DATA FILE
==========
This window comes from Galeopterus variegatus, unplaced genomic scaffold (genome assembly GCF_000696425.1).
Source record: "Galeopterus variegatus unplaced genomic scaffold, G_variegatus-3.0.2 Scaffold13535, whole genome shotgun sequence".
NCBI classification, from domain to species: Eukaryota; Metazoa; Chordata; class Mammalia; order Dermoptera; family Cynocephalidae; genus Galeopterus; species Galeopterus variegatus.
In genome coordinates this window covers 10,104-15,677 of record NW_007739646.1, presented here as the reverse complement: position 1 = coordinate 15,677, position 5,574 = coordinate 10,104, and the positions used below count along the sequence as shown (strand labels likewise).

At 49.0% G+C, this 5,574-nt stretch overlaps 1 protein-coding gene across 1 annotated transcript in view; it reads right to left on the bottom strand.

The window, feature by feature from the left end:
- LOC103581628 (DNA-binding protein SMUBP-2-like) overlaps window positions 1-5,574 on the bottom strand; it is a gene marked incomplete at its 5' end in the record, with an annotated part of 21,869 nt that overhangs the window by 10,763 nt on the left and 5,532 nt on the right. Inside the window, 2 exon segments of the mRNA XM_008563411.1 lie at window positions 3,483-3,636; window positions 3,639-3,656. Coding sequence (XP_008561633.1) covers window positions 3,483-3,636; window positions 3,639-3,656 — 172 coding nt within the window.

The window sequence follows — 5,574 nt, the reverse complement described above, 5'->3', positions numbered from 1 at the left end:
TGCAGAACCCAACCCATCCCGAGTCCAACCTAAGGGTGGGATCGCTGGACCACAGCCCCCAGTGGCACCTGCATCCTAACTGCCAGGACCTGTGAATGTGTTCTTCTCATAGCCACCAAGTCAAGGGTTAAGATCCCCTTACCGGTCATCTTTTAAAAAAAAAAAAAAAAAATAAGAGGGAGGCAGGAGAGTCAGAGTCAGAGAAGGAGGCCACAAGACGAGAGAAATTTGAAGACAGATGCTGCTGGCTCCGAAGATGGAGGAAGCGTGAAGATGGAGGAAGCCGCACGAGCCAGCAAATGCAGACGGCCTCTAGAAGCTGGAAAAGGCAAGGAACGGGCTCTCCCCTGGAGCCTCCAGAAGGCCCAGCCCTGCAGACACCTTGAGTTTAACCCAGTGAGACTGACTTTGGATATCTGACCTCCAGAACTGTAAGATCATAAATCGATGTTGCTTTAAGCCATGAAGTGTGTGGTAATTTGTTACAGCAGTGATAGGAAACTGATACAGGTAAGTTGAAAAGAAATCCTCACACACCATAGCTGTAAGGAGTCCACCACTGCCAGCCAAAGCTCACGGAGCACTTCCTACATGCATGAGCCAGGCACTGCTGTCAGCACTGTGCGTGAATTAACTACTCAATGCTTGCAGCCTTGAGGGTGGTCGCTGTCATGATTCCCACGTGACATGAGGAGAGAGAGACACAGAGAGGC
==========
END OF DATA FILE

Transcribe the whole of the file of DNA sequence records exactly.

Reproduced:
This window comes from Galeopterus variegatus, unplaced genomic scaffold (genome assembly GCF_000696425.1).
Source record: "Galeopterus variegatus unplaced genomic scaffold, G_variegatus-3.0.2 Scaffold13535, whole genome shotgun sequence".
NCBI classification, from domain to species: Eukaryota; Metazoa; Chordata; class Mammalia; order Dermoptera; family Cynocephalidae; genus Galeopterus; species Galeopterus variegatus.
In genome coordinates this window covers 10,104-15,677 of record NW_007739646.1, presented here as the reverse complement: position 1 = coordinate 15,677, position 5,574 = coordinate 10,104, and the positions used below count along the sequence as shown (strand labels likewise).

At 49.0% G+C, this 5,574-nt stretch overlaps 1 protein-coding gene across 1 annotated transcript in view; it reads right to left on the bottom strand.

The window, feature by feature from the left end:
- LOC103581628 (DNA-binding protein SMUBP-2-like) overlaps window positions 1-5,574 on the bottom strand; it is a gene marked incomplete at its 5' end in the record, with an annotated part of 21,869 nt that overhangs the window by 10,763 nt on the left and 5,532 nt on the right. Inside the window, 2 exon segments of the mRNA XM_008563411.1 lie at window positions 3,483-3,636; window positions 3,639-3,656. Coding sequence (XP_008561633.1) covers window positions 3,483-3,636; window positions 3,639-3,656 — 172 coding nt within the window.

The window sequence follows — 5,574 nt, the reverse complement described above, 5'->3', positions numbered from 1 at the left end:
TGCAGAACCCAACCCATCCCGAGTCCAACCTAAGGGTGGGATCGCTGGACCACAGCCCCCAGTGGCACCTGCATCCTAACTGCCAGGACCTGTGAATGTGTTCTTCTCATAGCCACCAAGTCAAGGGTTAAGATCCCCTTACCGGTCATCTTTTAAAAAAAAAAAAAAAAAATAAGAGGGAGGCAGGAGAGTCAGAGTCAGAGAAGGAGGCCACAAGACGAGAGAAATTTGAAGACAGATGCTGCTGGCTCCGAAGATGGAGGAAGCGTGAAGATGGAGGAAGCCGCACGAGCCAGCAAATGCAGACGGCCTCTAGAAGCTGGAAAAGGCAAGGAACGGGCTCTCCCCTGGAGCCTCCAGAAGGCCCAGCCCTGCAGACACCTTGAGTTTAACCCAGTGAGACTGACTTTGGATATCTGACCTCCAGAACTGTAAGATCATAAATCGATGTTGCTTTAAGCCATGAAGTGTGTGGTAATTTGTTACAGCAGTGATAGGAAACTGATACAGGTAAGTTGAAAAGAAATCCTCACACACCATAGCTGTAAGGAGTCCACCACTGCCAGCCAAAGCTCACGGAGCACTTCCTACATGCATGAGCCAGGCACTGCTGTCAGCACTGTGCGTGAATTAACTACTCAATGCTTGCAGCCTTGAGGGTGGTCGCTGTCATGATTCCCACGTGACATGAGGAGAGAGAGACACAGAGAGGC